Best practices for catching and re-throwing .NET exceptions – Dev

The best answers to the question “Best practices for catching and re-throwing .NET exceptions” in the category Dev.

QUESTION:

What are the best practices to consider when catching exceptions and re-throwing them? I want to make sure that the Exception object’s InnerException and stack trace are preserved. Is there a difference between the following code blocks in the way they handle this?

try
{
    //some code
}
catch (Exception ex)
{
    throw ex;
}

Vs:

try
{
    //some code
}
catch
{
    throw;
}

ANSWER:

If you throw a new exception with the initial exception you will preserve the initial stack trace too..

try{
} 
catch(Exception ex){
     throw new MoreDescriptiveException("here is what was happening", ex);
}

ANSWER:

The way to preserve the stack trace is through the use of the throw; This is valid as well

try {
  // something that bombs here
} catch (Exception ex)
{
    throw;
}

throw ex; is basically like throwing an exception from that point, so the stack trace would only go to where you are issuing the throw ex; statement.

Mike is also correct, assuming the exception allows you to pass an exception (which is recommended).

Karl Seguin has a great write up on exception handling in his foundations of programming e-book as well, which is a great read.

Edit: Working link to Foundations of Programming pdf. Just search the text for “exception”.

ANSWER:

When you throw ex, you’re essentially throwing a new exception, and will miss out on the original stack trace information. throw is the preferred method.

ANSWER:

Actually, there are some situations which the throw statment will not preserve the StackTrace information. For example, in the code below:

try
{
  int i = 0;
  int j = 12 / i; // Line 47
  int k = j + 1;
}
catch
{
  // do something
  // ...
  throw; // Line 54
}

The StackTrace will indicate that line 54 raised the exception, although it was raised at line 47.

Unhandled Exception: System.DivideByZeroException: Attempted to divide by zero.
   at Program.WithThrowIncomplete() in Program.cs:line 54
   at Program.Main(String[] args) in Program.cs:line 106

In situations like the one described above, there are two options to preseve the original StackTrace:

Calling the Exception.InternalPreserveStackTrace

As it is a private method, it has to be invoked by using reflection:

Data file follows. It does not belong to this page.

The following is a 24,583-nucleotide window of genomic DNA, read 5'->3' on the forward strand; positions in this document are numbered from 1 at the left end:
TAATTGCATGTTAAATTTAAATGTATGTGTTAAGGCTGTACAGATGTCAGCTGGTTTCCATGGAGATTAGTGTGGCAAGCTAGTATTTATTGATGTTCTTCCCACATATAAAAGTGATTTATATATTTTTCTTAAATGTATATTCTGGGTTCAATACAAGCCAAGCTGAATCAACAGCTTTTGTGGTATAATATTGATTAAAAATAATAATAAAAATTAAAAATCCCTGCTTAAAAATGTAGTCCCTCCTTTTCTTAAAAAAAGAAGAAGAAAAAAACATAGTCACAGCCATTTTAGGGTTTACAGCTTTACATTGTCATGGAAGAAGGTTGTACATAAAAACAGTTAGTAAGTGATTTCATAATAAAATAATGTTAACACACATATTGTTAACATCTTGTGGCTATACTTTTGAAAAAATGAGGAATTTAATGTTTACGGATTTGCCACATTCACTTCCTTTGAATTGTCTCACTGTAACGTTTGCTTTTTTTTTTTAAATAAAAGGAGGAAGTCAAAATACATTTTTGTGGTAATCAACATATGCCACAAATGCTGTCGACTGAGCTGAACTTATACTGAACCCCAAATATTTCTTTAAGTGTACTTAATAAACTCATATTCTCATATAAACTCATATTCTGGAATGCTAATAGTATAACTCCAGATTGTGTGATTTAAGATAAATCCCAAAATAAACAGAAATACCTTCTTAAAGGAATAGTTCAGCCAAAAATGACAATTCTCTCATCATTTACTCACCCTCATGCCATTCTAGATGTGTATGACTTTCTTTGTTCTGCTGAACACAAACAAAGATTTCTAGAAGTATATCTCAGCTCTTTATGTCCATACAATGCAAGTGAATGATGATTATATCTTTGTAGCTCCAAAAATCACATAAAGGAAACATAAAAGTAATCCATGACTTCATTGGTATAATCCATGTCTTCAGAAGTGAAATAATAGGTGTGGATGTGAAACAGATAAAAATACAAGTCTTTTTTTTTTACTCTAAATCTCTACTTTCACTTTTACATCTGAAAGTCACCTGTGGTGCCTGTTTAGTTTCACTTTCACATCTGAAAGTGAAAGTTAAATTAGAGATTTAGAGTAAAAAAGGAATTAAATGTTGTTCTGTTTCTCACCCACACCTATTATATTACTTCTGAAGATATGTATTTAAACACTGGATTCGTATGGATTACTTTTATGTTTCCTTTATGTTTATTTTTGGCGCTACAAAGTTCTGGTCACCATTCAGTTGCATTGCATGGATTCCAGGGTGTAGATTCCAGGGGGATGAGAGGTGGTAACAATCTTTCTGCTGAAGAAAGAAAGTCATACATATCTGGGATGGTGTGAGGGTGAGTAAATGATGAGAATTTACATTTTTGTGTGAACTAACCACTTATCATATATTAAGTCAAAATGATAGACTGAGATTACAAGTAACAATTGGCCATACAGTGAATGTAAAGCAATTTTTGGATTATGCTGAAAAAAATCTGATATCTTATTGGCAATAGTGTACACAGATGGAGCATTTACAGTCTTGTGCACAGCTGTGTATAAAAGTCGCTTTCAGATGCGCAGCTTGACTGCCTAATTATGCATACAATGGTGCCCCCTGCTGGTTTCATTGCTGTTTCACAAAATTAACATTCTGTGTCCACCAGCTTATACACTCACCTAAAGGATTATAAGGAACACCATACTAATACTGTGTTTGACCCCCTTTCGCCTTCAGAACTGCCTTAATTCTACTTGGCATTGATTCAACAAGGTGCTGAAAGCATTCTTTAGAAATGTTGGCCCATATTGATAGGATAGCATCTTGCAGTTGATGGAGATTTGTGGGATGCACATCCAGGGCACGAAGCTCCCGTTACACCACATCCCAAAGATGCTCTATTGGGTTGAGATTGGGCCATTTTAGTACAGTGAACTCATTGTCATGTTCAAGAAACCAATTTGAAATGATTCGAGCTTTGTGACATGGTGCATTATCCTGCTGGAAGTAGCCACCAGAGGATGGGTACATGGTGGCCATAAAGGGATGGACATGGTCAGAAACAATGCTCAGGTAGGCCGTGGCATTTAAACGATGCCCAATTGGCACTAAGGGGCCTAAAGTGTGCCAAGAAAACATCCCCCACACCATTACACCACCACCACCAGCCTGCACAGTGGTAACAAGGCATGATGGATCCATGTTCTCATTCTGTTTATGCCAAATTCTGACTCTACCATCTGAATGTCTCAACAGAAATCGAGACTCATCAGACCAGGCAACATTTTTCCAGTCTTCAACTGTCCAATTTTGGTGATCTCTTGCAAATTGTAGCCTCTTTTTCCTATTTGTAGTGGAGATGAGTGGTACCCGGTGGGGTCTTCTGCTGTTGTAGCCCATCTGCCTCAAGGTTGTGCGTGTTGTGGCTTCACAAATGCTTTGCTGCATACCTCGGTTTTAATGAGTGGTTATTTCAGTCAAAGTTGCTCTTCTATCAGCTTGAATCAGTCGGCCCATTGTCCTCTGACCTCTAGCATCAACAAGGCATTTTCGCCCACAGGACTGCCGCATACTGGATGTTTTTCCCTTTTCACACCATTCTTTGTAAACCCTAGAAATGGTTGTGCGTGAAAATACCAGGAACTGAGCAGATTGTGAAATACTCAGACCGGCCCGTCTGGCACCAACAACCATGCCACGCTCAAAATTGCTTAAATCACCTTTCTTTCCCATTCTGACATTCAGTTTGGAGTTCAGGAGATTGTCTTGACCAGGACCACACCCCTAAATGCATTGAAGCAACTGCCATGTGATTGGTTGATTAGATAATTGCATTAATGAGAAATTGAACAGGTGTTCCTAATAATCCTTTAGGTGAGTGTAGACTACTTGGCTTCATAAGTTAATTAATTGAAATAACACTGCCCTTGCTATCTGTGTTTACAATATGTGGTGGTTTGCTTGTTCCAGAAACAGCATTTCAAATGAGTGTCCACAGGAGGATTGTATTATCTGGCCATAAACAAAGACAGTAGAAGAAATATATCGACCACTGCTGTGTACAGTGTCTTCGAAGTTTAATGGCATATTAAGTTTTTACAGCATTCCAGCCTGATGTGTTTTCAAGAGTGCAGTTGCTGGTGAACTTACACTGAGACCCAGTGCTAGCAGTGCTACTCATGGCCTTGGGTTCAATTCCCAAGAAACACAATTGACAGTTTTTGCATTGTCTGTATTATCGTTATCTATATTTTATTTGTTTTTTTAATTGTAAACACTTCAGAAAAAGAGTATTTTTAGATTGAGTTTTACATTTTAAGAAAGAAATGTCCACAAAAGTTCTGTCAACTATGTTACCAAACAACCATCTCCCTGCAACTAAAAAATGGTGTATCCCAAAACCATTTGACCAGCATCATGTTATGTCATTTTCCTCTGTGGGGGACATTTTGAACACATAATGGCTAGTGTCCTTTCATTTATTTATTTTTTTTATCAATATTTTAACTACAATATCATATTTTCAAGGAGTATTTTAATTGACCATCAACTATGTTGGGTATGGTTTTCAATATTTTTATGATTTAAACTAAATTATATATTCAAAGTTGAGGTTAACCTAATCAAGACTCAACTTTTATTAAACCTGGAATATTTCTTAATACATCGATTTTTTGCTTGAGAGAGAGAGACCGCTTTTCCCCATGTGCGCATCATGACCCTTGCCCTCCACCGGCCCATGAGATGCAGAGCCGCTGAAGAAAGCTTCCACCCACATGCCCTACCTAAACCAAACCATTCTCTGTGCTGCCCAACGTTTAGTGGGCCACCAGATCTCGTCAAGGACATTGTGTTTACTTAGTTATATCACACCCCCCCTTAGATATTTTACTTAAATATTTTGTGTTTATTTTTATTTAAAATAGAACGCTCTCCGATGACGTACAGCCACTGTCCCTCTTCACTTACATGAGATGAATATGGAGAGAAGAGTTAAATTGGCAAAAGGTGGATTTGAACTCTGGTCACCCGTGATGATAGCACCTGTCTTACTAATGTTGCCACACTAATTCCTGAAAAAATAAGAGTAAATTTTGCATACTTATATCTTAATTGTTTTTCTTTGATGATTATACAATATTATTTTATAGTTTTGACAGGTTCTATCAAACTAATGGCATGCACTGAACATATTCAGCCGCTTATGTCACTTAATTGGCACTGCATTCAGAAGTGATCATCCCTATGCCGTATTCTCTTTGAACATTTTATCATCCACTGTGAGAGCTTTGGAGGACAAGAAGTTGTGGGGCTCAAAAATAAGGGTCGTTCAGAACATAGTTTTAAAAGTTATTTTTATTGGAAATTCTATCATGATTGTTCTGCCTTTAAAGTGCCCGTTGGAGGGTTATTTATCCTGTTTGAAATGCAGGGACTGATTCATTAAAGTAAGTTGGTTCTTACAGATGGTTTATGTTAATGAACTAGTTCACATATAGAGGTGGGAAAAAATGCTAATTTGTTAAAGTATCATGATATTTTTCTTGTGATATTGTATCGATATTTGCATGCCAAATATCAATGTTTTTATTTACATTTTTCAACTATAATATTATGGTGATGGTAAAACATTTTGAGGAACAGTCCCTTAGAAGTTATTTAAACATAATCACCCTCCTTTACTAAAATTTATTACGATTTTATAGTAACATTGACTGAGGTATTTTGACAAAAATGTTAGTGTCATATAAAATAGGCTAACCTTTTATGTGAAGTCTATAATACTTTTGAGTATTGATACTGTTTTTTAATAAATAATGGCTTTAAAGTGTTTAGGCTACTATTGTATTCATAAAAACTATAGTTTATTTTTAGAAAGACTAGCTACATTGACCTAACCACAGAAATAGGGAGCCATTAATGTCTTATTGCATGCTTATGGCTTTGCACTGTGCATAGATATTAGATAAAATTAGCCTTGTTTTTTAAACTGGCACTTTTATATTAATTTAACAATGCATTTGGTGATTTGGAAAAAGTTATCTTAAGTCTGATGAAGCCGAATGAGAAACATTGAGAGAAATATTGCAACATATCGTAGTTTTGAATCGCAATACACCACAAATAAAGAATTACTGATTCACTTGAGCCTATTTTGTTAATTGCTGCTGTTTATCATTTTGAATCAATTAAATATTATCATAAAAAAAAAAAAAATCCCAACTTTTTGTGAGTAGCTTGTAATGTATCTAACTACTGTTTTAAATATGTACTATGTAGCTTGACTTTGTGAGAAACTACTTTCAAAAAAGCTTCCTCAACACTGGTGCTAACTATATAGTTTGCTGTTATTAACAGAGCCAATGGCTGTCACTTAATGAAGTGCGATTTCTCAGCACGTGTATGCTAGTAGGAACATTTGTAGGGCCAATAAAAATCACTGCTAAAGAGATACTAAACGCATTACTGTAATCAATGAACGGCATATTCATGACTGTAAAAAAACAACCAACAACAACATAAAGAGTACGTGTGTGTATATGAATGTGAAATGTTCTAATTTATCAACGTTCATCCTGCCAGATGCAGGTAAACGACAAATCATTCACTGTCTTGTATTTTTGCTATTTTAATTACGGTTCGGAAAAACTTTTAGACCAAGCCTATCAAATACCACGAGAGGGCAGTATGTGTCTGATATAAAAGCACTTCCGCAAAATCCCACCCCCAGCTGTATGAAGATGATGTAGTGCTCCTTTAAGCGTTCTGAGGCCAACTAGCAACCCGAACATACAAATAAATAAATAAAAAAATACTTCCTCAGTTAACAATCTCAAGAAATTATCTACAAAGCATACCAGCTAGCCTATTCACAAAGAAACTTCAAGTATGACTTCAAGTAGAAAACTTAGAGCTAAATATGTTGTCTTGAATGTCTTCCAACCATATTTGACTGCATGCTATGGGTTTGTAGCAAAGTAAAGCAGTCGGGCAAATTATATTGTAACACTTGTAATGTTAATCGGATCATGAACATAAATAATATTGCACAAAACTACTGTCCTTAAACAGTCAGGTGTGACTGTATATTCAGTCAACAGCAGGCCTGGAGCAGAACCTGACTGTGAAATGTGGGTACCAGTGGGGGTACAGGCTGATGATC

private static void PreserveStackTrace(Exception exception)
{
  MethodInfo preserveStackTrace = typeof(Exception).GetMethod("InternalPreserveStackTrace",
    BindingFlags.Instance | BindingFlags.NonPublic);
  preserveStackTrace.Invoke(exception, null);
}

I has a disadvantage of relying on a private method to preserve the StackTrace information. It can be changed in future versions of .NET Framework. The code example above and proposed solution below was extracted from Fabrice MARGUERIE weblog.

Calling Exception.SetObjectData

The technique below was suggested by Anton Tykhyy as answer to In C#, how can I rethrow InnerException without losing stack trace question.

static void PreserveStackTrace (Exception e) 
{ 
  var ctx = new StreamingContext  (StreamingContextStates.CrossAppDomain) ; 
  var mgr = new ObjectManager     (null, ctx) ; 
  var si  = new SerializationInfo (e.GetType (), new FormatterConverter ()) ; 

  e.GetObjectData    (si, ctx)  ; 
  mgr.RegisterObject (e, 1, si) ; // prepare for SetObjectData 
  mgr.DoFixups       ()         ; // ObjectManager calls SetObjectData 

  // voila, e is unmodified save for _remoteStackTraceString 
} 

Although, it has the advantage of relying in public methods only it also depends on the following exception constructor (which some exceptions developed by 3rd parties do not implement):

protected Exception(
    SerializationInfo info,
    StreamingContext context
)

In my situation, I had to choose the first approach, because the exceptions raised by a 3rd-party library I was using didn’t implement this constructor.